In response to this workplace crisis, BMC launched BMC MyIT, the new enterprise software application that provides personalized assistance to employees experiencing IT issues (see the demo).
Major global leaders in the energy and financial services are among the first to adopt MyIT, a move that will allow their employees to take personal control over the delivery of the technology services and information they need – anytime, anywhere, from any device.
Wednesday, May 15th, 2013
A shortage of in-house expertise is among the the biggest reasons companies are outsourcing mobility projects, according to a staffing solutions firm TEKsystems.
The study conducted on behalf of the TEKsystems Mobility Services practice represents the perspectives of 232 IT and business leaders and found that most have yet to develop the mature strategies necessary to implement mobile technology within their organizations successfully.
For an infographic detailing the findings see: http://mms.businesswire.com/media/20130515006090/en/369366/5/MobilityMarketPulse_Infographic_20130501_FINAL.jpg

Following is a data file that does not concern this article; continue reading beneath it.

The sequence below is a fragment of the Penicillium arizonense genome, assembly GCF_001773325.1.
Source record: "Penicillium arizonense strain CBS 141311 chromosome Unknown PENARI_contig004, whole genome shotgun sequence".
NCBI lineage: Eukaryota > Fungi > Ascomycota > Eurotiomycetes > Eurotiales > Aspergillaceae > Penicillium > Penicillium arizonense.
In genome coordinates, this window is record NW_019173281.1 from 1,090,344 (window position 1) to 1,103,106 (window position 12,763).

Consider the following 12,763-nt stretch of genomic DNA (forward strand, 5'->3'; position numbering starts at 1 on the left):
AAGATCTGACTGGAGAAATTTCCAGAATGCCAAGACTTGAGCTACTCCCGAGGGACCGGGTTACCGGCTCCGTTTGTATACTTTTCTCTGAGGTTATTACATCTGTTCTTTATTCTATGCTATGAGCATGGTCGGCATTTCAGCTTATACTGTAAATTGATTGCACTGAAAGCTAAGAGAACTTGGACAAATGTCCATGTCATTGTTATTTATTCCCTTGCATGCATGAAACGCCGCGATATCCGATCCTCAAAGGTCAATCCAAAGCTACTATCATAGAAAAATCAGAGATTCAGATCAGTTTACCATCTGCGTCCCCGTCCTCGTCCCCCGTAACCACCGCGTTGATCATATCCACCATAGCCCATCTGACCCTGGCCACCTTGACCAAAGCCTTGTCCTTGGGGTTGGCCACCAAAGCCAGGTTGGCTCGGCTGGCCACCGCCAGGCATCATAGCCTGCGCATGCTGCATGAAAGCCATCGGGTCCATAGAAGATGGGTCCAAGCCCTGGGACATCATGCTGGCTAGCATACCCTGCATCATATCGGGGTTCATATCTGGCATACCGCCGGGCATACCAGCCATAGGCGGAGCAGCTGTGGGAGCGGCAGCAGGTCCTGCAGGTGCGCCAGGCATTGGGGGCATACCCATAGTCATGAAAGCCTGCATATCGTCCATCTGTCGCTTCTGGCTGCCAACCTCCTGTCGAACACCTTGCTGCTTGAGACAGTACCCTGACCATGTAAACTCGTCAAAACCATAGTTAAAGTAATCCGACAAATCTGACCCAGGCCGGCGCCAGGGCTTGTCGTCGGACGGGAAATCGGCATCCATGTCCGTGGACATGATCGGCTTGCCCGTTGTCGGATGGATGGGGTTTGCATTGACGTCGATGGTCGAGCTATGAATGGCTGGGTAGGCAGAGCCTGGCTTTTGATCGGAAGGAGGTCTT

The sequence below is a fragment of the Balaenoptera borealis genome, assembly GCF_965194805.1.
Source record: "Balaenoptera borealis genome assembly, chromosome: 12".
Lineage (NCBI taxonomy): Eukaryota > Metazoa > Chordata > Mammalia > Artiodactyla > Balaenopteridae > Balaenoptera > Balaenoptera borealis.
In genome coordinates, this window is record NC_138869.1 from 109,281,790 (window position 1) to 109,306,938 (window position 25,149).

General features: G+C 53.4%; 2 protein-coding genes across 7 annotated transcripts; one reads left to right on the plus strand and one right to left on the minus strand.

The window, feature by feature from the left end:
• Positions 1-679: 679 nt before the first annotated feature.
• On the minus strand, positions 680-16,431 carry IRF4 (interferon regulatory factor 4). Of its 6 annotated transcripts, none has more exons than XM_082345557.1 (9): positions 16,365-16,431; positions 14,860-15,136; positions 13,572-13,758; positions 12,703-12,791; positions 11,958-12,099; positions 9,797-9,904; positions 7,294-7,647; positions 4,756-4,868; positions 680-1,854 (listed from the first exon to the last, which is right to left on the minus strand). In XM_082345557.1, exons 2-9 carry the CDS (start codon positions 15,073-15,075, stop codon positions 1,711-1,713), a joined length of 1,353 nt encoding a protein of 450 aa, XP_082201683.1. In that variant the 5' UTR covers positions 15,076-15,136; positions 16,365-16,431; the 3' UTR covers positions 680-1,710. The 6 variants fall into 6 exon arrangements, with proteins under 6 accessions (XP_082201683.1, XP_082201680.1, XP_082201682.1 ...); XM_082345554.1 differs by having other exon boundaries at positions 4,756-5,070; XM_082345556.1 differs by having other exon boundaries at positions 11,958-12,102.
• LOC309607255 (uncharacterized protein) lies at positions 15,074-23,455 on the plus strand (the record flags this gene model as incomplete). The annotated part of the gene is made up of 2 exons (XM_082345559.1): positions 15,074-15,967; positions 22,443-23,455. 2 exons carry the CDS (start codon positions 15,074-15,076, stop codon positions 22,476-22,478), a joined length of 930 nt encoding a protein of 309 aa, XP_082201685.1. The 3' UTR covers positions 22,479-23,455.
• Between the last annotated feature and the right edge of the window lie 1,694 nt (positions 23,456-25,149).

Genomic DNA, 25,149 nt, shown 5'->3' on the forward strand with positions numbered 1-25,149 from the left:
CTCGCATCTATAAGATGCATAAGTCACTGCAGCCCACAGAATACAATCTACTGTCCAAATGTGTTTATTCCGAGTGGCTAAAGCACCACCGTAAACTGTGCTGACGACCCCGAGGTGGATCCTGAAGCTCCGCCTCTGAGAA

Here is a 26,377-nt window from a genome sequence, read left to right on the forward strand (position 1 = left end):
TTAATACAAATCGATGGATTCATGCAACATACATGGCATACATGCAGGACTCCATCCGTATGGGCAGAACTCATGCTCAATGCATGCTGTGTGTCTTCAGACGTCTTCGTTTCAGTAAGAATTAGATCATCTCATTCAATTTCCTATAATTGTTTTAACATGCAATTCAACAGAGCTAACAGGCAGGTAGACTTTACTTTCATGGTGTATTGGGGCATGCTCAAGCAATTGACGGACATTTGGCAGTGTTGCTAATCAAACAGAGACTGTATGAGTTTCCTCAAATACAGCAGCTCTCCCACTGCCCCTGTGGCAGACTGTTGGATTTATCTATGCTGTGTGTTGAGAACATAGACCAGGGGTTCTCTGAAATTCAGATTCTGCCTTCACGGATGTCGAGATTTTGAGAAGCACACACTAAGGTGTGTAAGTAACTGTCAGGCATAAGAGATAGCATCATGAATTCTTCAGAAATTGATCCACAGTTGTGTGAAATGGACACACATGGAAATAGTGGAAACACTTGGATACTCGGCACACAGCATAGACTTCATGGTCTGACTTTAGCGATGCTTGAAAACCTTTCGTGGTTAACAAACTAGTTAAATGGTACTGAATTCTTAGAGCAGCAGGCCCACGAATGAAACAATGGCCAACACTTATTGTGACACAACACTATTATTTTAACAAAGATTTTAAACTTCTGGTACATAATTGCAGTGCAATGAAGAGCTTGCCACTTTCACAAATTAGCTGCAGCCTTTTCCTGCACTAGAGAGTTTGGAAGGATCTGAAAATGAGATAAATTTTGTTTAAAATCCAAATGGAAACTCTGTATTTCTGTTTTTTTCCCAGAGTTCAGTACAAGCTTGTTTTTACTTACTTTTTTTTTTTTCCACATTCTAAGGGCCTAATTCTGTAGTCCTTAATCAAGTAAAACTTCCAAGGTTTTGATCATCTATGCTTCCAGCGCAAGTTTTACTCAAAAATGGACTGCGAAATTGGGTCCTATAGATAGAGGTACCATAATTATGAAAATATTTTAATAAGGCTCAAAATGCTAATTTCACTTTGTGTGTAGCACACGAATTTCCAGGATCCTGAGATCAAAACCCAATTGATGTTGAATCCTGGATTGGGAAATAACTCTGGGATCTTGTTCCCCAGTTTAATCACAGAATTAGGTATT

Key findings include:
Organizations Lack Mature Mobile Strategies
- Maturity: More than three-quarters (78 percent) of respondents ranked their mobility strategies at low to medium maturity, with 40 percent indicating that their organization’s mobility strategy was weak. A mere 22 percent ranked their mobile strategy as being mature.
- Centers of Excellence: More than three-quarters (81 percent) of respondents indicate their organizations do not have a mobility center of excellence (COE) designed to address the unique, rapidly evolving mobile environment, illustrating an absence of an enterprise-wide approach to developing in-house expertise and best practices.
Obstacles for In-House Mobile Application Development
- Skills: Forty-one percent of respondents struggle with finding and attracting the talent and skills required to handle mobility projects in-house. As a result, almost two-thirds (65 percent) say they are likely to partner with a technology- and platform-agnostic mobility vendor.